Dougal Allan and Simone Maier won the closest fought men's and women's Kathmandu Coast to Coast World Championship one day race in the events 37 year history. Read the full race report here. Read More
Posted Feb 11, 2019
Posted Jan 31, 2019
Australians Alex Hunt and James Pretto are leading the charge to be the first foreign multi-sport athletes to win the Kathmandu Coast to Coast longest day world Championship men’s event in 26 years.
The iconic event has been dominated by New Zealand winners with multi-sport legend Steve Gurney winning nine times, former race director Richard Ussher and Kathy Lynch claimed five titles, Ussher’s wife Elina and Jill Westenra won four times and Emily Miazga, Jess Simson and Braden Currie all have three wins to their names.
International winners have been rare with World Marathon Kayak Champion Australian John Jacoby the last foreigner to win the men’s event way back in 1993 and after also winning in 1988 and 1989, but back for his fourth crack at the event Hunt looms as this year’s race favourite after coming second last year behind Kiwi three time winner Sam Clark who is not defending his title this year.
The experienced Pretto completed the men’s podium last year coming home just 10 minutes behind fellow Australian Hunt.
The event covers 240 kilometres of cycling, running and kayaking traversing the width of the South Island that includes running through the impressive Southern Alps and crossing the main divide where competitors reach over 1000 metres above sea level before finishing on the East Coast in Christchurch on New Brighton beach.
Internationally recognised as the birthplace of multi-sport and adventure racing the first official race was held on February 26 and 27 in 1983 with 79 competitors and as the event rapidly grew that saw just three years later “The Longest Day” one day World Championship event introduced.
The Kathmandu Coast to Coast is a ‘Rite of Passage’ and bucket list event for many active New Zealanders and multi-sport athletes from around the world and it is attracting increasing numbers of Australians with 57 individuals and 26 mainly two day tandem competitors entered this year in the Longest Day World Championship race and two day events.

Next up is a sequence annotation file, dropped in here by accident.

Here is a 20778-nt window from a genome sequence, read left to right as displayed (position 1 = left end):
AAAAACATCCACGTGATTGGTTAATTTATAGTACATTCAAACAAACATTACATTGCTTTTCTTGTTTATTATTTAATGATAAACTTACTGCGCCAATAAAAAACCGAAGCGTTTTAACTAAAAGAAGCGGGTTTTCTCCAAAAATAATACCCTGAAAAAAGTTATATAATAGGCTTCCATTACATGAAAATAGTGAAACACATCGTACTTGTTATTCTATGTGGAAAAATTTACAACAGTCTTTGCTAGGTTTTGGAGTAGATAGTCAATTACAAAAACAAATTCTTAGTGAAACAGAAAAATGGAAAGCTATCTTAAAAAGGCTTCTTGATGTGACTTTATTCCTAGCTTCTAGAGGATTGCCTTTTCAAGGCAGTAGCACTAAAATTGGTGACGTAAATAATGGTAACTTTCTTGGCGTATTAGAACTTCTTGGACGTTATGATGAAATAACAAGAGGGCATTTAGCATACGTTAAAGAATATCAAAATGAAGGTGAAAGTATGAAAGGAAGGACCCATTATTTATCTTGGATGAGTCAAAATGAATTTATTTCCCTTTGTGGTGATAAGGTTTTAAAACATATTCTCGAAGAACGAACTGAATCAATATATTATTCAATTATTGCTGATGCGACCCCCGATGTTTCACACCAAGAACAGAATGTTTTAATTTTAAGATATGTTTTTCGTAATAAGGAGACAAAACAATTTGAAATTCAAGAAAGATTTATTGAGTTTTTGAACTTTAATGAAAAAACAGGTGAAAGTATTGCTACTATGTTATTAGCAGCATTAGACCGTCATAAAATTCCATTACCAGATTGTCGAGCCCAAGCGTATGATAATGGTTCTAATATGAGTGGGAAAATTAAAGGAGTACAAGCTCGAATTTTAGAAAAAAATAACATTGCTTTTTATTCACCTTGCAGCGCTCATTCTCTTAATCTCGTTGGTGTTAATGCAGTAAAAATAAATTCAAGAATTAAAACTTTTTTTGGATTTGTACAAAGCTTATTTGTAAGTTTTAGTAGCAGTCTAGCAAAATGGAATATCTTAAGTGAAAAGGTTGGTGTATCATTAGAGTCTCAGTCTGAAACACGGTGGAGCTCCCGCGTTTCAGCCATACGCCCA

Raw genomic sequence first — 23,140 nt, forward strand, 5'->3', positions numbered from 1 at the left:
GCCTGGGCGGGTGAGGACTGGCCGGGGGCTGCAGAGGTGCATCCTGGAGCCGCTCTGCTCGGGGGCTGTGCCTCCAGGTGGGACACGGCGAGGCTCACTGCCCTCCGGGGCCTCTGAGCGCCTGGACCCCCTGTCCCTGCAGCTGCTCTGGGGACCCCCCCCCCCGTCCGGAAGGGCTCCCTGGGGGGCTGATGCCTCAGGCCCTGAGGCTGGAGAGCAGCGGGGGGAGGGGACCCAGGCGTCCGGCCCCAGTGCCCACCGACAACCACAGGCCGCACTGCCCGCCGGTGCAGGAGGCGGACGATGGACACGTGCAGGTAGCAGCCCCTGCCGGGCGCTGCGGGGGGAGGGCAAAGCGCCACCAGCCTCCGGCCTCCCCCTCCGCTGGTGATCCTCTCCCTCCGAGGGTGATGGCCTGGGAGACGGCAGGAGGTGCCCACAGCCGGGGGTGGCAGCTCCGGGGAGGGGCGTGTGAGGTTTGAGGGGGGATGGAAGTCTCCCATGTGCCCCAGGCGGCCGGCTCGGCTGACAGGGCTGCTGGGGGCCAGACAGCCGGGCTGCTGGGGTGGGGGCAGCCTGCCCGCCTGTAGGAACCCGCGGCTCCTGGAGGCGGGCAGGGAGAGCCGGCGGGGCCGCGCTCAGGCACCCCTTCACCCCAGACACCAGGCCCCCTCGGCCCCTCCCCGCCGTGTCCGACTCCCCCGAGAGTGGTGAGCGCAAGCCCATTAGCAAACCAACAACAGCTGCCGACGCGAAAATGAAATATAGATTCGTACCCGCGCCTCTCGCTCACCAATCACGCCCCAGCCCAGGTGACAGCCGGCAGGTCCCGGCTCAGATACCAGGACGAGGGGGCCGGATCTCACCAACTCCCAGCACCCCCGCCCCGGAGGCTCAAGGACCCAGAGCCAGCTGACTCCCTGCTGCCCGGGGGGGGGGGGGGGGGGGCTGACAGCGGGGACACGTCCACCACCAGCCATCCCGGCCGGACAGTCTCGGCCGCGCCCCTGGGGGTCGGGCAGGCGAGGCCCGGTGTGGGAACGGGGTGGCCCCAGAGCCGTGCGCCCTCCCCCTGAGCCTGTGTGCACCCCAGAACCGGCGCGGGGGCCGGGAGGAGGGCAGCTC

Competitors come from all walks of life with a vast array of motivating factors to tackle racing from one side of a country to another, and they keep coming back to pummel their bodies, improve their times and be part of such a special event where you can touch the sea on one side of a country and then run, paddle and pedal to touch it again on the other side.
After three efforts that includes a third as well as last year’s runner up result Hunt knows what it takes to perform well at what he says is his favourite race.
“The South Island is such a special place and there’s more history to the Kathmandu Coast to Coast than any other multisport race and it has some pretty impressive past winners,” Hunt says.
Photo credit: Marathon-Photos.com
He points out that as beautiful as the route is from Kumara Beach on the South Island’s West Coast that heads over the rugged Southern Alps and then across the Canterbury Plains, it is “unrelenting and when things don’t go your way it makes for a very long day.”
“I’ve found breaking the race up into its individual components and just focussing on whatever discipline you may be doing makes it mentally so much easier to manage. The whole concept of racing from one side of the Island to the other is just brilliant. Other races might change for whatever reason but the Coast to Coast is pretty much defined by its name.”
Surf ironman legend Guy Andrews, Professional athlete Leela Hancox from Brisbane who specialises in cross triathlon and was 12th at last year’s Xterra World Championship and experienced adventure racer Tim Boote are other notable Australian entries in the one day event.
Inspirational burns survivor and ultramarathon competitor Turia Pitt is doing the event’s tough mountain run, a further example that the Kathmandu Coast to Coast in New Zealand is fast becoming a must do event for more and more Australian endurance athletes.
The Coast to Coast, which filled up this year at its earliest point in 14 years, gets underway with the two day event on Friday February 8 while the Longest Day World Championship one day event is held on the following day.